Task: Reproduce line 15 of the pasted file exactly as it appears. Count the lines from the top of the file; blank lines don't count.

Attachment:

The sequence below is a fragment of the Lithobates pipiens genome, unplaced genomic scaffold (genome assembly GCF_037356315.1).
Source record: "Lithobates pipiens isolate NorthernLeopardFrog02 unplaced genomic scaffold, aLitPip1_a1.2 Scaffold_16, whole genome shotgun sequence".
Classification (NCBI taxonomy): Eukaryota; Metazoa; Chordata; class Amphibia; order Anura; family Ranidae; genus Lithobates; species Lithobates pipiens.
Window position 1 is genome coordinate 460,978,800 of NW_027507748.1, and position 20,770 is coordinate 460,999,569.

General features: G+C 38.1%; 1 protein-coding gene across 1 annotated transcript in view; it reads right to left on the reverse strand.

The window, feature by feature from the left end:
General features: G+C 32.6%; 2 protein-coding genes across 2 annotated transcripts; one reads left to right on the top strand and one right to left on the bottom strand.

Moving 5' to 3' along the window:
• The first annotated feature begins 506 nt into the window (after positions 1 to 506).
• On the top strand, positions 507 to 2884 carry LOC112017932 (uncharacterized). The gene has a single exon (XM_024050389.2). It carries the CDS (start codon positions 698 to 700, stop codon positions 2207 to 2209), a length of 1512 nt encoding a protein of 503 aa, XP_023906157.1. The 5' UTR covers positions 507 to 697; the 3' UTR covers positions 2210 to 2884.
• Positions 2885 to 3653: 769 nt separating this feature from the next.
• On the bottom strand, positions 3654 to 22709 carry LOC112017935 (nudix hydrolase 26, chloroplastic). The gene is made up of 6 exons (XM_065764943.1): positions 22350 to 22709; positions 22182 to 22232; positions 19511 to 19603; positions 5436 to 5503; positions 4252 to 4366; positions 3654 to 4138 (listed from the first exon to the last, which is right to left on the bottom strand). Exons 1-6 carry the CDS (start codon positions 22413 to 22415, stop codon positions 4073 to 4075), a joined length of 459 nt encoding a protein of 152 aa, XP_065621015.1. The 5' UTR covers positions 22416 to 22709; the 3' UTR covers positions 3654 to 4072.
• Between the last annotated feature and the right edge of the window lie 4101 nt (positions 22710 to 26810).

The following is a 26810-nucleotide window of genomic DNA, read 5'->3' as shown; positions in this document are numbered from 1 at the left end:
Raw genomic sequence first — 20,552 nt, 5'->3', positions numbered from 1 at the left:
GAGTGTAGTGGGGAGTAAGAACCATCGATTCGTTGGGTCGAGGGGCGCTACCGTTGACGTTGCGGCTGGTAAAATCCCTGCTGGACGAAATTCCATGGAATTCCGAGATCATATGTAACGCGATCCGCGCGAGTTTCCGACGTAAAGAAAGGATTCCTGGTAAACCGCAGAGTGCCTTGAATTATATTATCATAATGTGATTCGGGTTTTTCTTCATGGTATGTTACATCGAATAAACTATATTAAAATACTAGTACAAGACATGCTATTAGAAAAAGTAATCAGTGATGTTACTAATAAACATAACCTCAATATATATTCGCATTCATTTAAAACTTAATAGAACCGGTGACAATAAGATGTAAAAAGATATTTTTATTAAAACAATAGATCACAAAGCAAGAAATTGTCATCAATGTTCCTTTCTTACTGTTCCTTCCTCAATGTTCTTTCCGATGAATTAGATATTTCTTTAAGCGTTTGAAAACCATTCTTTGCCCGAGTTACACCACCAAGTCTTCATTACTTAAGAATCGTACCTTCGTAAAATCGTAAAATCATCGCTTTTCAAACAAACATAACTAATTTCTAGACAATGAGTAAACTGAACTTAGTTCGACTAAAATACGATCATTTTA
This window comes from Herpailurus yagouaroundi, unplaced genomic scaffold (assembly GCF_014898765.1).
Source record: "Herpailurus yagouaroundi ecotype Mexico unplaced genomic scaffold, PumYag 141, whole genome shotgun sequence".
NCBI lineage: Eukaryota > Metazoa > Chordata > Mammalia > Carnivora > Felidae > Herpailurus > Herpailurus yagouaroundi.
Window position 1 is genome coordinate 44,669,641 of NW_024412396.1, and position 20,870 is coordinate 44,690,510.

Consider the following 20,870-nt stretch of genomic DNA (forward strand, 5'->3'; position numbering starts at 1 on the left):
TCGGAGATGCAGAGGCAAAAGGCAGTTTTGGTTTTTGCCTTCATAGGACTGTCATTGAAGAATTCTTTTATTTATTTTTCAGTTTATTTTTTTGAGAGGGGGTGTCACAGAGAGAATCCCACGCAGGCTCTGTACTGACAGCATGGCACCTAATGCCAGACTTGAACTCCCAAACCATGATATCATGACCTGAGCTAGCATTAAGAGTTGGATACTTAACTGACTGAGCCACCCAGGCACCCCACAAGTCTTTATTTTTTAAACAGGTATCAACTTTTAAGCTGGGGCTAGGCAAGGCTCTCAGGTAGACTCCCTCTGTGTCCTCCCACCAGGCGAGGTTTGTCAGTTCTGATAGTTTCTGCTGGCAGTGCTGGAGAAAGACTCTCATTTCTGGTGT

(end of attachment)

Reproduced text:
Raw genomic sequence first — 20,552 nt, 5'->3', positions numbered from 1 at the left: